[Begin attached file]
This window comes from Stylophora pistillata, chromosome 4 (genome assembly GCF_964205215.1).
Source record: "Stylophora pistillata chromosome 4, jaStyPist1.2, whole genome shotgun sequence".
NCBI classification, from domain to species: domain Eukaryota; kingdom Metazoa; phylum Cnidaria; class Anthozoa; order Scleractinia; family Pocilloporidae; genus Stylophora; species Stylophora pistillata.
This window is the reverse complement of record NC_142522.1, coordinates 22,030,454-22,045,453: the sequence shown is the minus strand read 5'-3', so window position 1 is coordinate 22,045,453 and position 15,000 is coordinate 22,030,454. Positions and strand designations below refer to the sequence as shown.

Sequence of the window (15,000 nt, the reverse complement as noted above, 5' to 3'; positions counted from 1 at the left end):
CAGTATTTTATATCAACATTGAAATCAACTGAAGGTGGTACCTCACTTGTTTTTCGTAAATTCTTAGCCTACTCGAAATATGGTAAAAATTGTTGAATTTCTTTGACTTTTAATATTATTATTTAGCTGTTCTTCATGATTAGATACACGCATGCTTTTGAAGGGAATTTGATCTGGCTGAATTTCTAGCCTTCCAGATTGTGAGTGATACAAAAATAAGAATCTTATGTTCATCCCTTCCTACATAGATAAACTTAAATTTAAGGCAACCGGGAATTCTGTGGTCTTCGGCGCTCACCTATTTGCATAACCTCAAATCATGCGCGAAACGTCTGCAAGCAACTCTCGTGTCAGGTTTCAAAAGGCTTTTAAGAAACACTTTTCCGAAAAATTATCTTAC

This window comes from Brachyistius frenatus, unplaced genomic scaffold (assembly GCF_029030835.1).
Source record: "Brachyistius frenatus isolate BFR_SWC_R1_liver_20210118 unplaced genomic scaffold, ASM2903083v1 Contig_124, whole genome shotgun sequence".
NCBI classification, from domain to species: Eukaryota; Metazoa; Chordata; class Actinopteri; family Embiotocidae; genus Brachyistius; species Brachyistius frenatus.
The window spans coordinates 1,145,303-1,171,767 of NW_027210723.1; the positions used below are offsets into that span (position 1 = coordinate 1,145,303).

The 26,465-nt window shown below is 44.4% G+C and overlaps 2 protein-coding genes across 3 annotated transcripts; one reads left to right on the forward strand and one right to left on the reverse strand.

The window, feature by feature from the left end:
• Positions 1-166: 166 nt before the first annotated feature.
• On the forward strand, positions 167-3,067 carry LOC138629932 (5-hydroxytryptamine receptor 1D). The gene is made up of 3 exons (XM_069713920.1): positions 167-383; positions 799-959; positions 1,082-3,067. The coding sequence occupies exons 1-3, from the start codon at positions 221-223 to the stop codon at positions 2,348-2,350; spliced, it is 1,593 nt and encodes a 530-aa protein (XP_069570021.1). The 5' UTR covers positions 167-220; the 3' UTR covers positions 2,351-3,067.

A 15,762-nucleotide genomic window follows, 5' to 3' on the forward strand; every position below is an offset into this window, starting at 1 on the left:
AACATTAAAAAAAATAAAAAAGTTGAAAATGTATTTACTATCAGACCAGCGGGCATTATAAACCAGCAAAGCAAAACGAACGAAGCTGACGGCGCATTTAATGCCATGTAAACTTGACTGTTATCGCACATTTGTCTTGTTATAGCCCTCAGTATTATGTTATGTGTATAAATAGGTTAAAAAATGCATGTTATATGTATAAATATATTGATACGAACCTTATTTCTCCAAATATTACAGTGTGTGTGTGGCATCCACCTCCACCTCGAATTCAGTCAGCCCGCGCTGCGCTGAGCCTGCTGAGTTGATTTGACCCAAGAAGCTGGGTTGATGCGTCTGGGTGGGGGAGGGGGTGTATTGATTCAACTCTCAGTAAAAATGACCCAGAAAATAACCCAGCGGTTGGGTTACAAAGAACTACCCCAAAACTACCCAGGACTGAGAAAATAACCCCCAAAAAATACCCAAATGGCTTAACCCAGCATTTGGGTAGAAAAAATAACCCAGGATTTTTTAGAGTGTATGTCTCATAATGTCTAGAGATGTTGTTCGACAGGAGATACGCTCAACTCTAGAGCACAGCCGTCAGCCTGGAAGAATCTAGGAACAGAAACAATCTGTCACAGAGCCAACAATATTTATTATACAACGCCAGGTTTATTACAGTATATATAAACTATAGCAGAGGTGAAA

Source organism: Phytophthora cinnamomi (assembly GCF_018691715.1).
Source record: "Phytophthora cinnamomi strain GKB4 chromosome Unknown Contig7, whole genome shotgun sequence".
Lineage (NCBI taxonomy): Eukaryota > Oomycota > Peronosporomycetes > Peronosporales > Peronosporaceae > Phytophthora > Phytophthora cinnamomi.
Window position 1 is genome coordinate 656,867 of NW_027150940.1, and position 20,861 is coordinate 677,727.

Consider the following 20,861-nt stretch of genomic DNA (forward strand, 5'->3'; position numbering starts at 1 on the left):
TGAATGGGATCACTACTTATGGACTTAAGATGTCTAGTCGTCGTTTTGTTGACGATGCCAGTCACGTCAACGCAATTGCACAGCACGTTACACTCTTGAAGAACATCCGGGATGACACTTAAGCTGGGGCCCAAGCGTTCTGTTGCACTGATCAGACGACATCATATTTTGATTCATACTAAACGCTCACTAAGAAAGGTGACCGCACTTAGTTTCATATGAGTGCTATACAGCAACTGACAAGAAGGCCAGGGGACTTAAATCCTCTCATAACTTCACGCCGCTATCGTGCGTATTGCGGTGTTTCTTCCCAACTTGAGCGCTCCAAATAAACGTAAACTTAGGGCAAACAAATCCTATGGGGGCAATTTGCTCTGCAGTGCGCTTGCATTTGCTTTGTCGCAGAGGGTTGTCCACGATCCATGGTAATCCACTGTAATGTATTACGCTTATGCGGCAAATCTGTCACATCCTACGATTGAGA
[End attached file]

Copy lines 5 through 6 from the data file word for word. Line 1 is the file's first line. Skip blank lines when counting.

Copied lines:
Sequence of the window (15,000 nt, the reverse complement as noted above, 5' to 3'; positions counted from 1 at the left end):
CAGTATTTTATATCAACATTGAAATCAACTGAAGGTGGTACCTCACTTGTTTTTCGTAAATTCTTAGCCTACTCGAAATATGGTAAAAATTGTTGAATTTCTTTGACTTTTAATATTATTATTTAGCTGTTCTTCATGATTAGATACACGCATGCTTTTGAAGGGAATTTGATCTGGCTGAATTTCTAGCCTTCCAGATTGTGAGTGATACAAAAATAAGAATCTTATGTTCATCCCTTCCTACATAGATAAACTTAAATTTAAGGCAACCGGGAATTCTGTGGTCTTCGGCGCTCACCTATTTGCATAACCTCAAATCATGCGCGAAACGTCTGCAAGCAACTCTCGTGTCAGGTTTCAAAAGGCTTTTAAGAAACACTTTTCCGAAAAATTATCTTAC